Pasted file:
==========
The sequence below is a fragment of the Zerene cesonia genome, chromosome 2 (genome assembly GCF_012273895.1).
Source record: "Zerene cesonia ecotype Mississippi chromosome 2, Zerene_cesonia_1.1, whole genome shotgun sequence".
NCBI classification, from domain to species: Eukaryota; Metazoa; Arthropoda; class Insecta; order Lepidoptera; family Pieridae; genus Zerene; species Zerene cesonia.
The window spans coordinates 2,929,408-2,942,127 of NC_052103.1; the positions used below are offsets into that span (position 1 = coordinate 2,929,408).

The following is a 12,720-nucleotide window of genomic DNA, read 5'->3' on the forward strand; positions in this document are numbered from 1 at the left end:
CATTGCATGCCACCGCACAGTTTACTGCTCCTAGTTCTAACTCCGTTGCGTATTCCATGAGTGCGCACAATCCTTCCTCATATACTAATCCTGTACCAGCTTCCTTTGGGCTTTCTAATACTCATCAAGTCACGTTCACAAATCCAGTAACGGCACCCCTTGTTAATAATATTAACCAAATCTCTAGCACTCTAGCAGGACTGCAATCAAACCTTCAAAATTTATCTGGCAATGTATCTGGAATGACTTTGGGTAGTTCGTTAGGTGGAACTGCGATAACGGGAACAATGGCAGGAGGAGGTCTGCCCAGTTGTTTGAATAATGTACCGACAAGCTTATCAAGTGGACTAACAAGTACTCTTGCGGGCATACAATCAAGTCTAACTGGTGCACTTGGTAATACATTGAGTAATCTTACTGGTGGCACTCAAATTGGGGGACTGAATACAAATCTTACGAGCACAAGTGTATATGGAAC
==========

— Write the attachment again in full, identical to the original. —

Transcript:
The sequence below is a fragment of the Zerene cesonia genome, chromosome 2 (genome assembly GCF_012273895.1).
Source record: "Zerene cesonia ecotype Mississippi chromosome 2, Zerene_cesonia_1.1, whole genome shotgun sequence".
NCBI classification, from domain to species: Eukaryota; Metazoa; Arthropoda; class Insecta; order Lepidoptera; family Pieridae; genus Zerene; species Zerene cesonia.
The window spans coordinates 2,929,408-2,942,127 of NC_052103.1; the positions used below are offsets into that span (position 1 = coordinate 2,929,408).

The following is a 12,720-nucleotide window of genomic DNA, read 5'->3' on the forward strand; positions in this document are numbered from 1 at the left end:
CATTGCATGCCACCGCACAGTTTACTGCTCCTAGTTCTAACTCCGTTGCGTATTCCATGAGTGCGCACAATCCTTCCTCATATACTAATCCTGTACCAGCTTCCTTTGGGCTTTCTAATACTCATCAAGTCACGTTCACAAATCCAGTAACGGCACCCCTTGTTAATAATATTAACCAAATCTCTAGCACTCTAGCAGGACTGCAATCAAACCTTCAAAATTTATCTGGCAATGTATCTGGAATGACTTTGGGTAGTTCGTTAGGTGGAACTGCGATAACGGGAACAATGGCAGGAGGAGGTCTGCCCAGTTGTTTGAATAATGTACCGACAAGCTTATCAAGTGGACTAACAAGTACTCTTGCGGGCATACAATCAAGTCTAACTGGTGCACTTGGTAATACATTGAGTAATCTTACTGGTGGCACTCAAATTGGGGGACTGAATACAAATCTTACGAGCACAAGTGTATATGGAAC